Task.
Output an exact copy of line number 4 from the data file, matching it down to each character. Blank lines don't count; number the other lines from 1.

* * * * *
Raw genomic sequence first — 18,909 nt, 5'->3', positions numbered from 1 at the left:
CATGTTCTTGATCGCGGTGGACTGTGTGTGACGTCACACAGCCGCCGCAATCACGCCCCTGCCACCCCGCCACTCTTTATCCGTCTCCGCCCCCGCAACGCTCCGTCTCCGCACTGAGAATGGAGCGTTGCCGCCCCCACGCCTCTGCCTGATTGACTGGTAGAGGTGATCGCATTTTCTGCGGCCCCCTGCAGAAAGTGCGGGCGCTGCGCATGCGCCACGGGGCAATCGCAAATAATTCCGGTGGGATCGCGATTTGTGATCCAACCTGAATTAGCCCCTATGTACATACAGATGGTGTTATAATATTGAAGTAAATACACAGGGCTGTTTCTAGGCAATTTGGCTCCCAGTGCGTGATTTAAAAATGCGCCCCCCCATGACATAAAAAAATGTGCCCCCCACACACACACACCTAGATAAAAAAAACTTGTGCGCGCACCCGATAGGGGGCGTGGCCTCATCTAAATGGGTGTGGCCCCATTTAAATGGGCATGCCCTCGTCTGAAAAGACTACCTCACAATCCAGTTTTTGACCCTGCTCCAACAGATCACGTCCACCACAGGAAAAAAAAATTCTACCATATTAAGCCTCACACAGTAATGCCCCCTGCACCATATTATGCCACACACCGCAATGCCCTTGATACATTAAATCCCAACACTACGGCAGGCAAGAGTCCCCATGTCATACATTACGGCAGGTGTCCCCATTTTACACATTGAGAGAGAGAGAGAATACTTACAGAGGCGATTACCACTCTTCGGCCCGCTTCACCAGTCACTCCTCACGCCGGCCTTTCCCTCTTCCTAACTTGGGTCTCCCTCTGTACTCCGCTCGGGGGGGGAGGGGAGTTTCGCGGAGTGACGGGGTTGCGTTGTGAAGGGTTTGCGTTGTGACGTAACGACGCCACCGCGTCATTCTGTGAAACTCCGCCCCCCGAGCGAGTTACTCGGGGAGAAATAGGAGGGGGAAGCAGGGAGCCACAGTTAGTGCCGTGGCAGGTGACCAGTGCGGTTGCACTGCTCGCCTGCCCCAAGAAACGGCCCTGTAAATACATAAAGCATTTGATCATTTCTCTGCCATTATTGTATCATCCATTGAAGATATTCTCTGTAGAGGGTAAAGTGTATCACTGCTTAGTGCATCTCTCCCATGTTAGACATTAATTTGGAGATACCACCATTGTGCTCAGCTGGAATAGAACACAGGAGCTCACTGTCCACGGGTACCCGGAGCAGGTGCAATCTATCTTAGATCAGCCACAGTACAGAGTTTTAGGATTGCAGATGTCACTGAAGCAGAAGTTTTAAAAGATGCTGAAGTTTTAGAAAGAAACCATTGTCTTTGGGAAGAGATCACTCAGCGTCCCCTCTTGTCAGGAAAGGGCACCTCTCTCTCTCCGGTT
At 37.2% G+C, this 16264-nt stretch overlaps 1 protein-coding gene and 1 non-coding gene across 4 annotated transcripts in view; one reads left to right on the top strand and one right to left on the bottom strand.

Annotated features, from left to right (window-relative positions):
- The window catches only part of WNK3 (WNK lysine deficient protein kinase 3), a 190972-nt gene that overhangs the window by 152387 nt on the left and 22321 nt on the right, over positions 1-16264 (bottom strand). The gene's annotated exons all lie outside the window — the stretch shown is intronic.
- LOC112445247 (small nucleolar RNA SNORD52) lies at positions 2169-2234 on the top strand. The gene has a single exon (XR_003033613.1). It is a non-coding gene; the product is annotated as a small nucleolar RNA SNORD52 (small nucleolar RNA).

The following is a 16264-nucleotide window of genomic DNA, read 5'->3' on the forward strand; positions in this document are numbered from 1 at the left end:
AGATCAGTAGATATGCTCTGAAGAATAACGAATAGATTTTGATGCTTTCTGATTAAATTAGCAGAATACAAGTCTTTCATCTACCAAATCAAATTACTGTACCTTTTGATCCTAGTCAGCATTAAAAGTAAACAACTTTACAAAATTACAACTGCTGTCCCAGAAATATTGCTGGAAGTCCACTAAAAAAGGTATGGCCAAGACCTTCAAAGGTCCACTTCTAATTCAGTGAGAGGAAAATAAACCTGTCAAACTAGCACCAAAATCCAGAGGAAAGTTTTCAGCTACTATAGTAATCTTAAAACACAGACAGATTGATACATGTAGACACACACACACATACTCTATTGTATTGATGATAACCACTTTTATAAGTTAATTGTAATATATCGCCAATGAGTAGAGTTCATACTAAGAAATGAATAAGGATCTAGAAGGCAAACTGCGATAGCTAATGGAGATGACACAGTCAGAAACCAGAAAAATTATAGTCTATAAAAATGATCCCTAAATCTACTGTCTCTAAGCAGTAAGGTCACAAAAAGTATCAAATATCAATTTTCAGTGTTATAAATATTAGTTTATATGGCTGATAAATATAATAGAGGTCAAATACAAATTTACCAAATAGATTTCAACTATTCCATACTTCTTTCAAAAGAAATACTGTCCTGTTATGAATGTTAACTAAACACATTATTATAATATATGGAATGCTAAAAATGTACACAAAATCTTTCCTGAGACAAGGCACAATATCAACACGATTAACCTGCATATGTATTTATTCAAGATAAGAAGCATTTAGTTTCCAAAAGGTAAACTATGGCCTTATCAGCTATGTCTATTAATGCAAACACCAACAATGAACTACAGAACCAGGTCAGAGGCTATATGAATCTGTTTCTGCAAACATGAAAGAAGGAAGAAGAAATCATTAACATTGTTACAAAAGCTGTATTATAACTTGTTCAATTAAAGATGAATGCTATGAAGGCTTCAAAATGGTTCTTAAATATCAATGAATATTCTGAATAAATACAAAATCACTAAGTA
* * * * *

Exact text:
Annotated features, from left to right (window-relative positions):